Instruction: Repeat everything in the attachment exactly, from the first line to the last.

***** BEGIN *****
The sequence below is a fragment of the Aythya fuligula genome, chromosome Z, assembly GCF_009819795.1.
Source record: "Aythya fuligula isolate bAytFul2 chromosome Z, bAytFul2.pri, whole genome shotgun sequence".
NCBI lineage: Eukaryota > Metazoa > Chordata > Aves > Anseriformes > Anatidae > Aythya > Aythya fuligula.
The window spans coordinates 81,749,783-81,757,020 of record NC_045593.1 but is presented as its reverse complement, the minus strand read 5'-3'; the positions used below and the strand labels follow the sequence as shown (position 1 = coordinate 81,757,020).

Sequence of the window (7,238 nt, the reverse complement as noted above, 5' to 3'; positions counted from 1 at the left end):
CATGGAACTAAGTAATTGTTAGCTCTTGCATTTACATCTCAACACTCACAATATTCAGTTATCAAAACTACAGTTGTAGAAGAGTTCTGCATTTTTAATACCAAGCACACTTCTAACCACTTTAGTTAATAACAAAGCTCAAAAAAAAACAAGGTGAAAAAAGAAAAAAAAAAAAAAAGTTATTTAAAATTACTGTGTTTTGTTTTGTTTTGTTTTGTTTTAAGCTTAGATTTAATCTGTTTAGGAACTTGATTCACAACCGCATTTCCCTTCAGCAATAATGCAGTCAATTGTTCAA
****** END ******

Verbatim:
The sequence below is a fragment of the Aythya fuligula genome, chromosome Z, assembly GCF_009819795.1.
Source record: "Aythya fuligula isolate bAytFul2 chromosome Z, bAytFul2.pri, whole genome shotgun sequence".
NCBI lineage: Eukaryota > Metazoa > Chordata > Aves > Anseriformes > Anatidae > Aythya > Aythya fuligula.
The window spans coordinates 81,749,783-81,757,020 of record NC_045593.1 but is presented as its reverse complement, the minus strand read 5'-3'; the positions used below and the strand labels follow the sequence as shown (position 1 = coordinate 81,757,020).

Sequence of the window (7,238 nt, the reverse complement as noted above, 5' to 3'; positions counted from 1 at the left end):
CATGGAACTAAGTAATTGTTAGCTCTTGCATTTACATCTCAACACTCACAATATTCAGTTATCAAAACTACAGTTGTAGAAGAGTTCTGCATTTTTAATACCAAGCACACTTCTAACCACTTTAGTTAATAACAAAGCTCAAAAAAAAACAAGGTGAAAAAAGAAAAAAAAAAAAAAAGTTATTTAAAATTACTGTGTTTTGTTTTGTTTTGTTTTGTTTTAAGCTTAGATTTAATCTGTTTAGGAACTTGATTCACAACCGCATTTCCCTTCAGCAATAATGCAGTCAATTGTTCAA